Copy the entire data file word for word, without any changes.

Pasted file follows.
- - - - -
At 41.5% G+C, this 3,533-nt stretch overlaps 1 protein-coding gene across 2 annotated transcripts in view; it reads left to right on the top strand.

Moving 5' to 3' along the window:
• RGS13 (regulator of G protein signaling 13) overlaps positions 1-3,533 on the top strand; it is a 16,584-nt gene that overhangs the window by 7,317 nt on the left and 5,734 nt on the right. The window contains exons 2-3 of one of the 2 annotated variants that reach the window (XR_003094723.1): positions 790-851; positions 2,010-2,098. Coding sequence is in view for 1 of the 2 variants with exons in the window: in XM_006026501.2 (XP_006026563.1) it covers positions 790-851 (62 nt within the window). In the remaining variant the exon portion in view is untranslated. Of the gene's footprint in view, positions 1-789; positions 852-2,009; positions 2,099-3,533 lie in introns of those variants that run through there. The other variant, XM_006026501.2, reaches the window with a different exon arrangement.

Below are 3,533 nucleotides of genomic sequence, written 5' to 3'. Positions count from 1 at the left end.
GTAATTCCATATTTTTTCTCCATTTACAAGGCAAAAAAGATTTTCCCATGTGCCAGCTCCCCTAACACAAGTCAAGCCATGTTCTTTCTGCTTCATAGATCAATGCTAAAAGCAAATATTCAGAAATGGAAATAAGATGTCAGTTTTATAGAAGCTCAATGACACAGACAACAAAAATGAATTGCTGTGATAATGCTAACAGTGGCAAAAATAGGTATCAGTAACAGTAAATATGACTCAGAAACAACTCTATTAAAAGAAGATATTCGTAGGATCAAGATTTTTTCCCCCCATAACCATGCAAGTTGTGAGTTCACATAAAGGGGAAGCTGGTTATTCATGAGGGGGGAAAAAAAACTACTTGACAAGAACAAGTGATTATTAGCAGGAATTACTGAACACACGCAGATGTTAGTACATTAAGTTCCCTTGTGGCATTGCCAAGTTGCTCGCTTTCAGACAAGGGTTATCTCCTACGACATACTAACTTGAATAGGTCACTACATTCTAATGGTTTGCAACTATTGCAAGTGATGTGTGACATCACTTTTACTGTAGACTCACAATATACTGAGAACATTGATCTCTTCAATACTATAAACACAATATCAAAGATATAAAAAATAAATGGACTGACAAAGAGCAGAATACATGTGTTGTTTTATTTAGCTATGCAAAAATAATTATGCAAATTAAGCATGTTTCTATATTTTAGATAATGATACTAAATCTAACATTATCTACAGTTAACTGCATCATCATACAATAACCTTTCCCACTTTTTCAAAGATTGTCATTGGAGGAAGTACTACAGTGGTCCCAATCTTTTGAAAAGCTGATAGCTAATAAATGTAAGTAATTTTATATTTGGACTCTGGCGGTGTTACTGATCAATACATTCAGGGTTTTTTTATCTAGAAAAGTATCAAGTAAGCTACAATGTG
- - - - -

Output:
At 41.5% G+C, this 3,533-nt stretch overlaps 1 protein-coding gene across 2 annotated transcripts in view; it reads left to right on the top strand.

Moving 5' to 3' along the window:
• RGS13 (regulator of G protein signaling 13) overlaps positions 1-3,533 on the top strand; it is a 16,584-nt gene that overhangs the window by 7,317 nt on the left and 5,734 nt on the right. The window contains exons 2-3 of one of the 2 annotated variants that reach the window (XR_003094723.1): positions 790-851; positions 2,010-2,098. Coding sequence is in view for 1 of the 2 variants with exons in the window: in XM_006026501.2 (XP_006026563.1) it covers positions 790-851 (62 nt within the window). In the remaining variant the exon portion in view is untranslated. Of the gene's footprint in view, positions 1-789; positions 852-2,009; positions 2,099-3,533 lie in introns of those variants that run through there. The other variant, XM_006026501.2, reaches the window with a different exon arrangement.

Below are 3,533 nucleotides of genomic sequence, written 5' to 3'. Positions count from 1 at the left end.
GTAATTCCATATTTTTTCTCCATTTACAAGGCAAAAAAGATTTTCCCATGTGCCAGCTCCCCTAACACAAGTCAAGCCATGTTCTTTCTGCTTCATAGATCAATGCTAAAAGCAAATATTCAGAAATGGAAATAAGATGTCAGTTTTATAGAAGCTCAATGACACAGACAACAAAAATGAATTGCTGTGATAATGCTAACAGTGGCAAAAATAGGTATCAGTAACAGTAAATATGACTCAGAAACAACTCTATTAAAAGAAGATATTCGTAGGATCAAGATTTTTTCCCCCCATAACCATGCAAGTTGTGAGTTCACATAAAGGGGAAGCTGGTTATTCATGAGGGGGGAAAAAAAACTACTTGACAAGAACAAGTGATTATTAGCAGGAATTACTGAACACACGCAGATGTTAGTACATTAAGTTCCCTTGTGGCATTGCCAAGTTGCTCGCTTTCAGACAAGGGTTATCTCCTACGACATACTAACTTGAATAGGTCACTACATTCTAATGGTTTGCAACTATTGCAAGTGATGTGTGACATCACTTTTACTGTAGACTCACAATATACTGAGAACATTGATCTCTTCAATACTATAAACACAATATCAAAGATATAAAAAATAAATGGACTGACAAAGAGCAGAATACATGTGTTGTTTTATTTAGCTATGCAAAAATAATTATGCAAATTAAGCATGTTTCTATATTTTAGATAATGATACTAAATCTAACATTATCTACAGTTAACTGCATCATCATACAATAACCTTTCCCACTTTTTCAAAGATTGTCATTGGAGGAAGTACTACAGTGGTCCCAATCTTTTGAAAAGCTGATAGCTAATAAATGTAAGTAATTTTATATTTGGACTCTGGCGGTGTTACTGATCAATACATTCAGGGTTTTTTTATCTAGAAAAGTATCAAGTAAGCTACAATGTG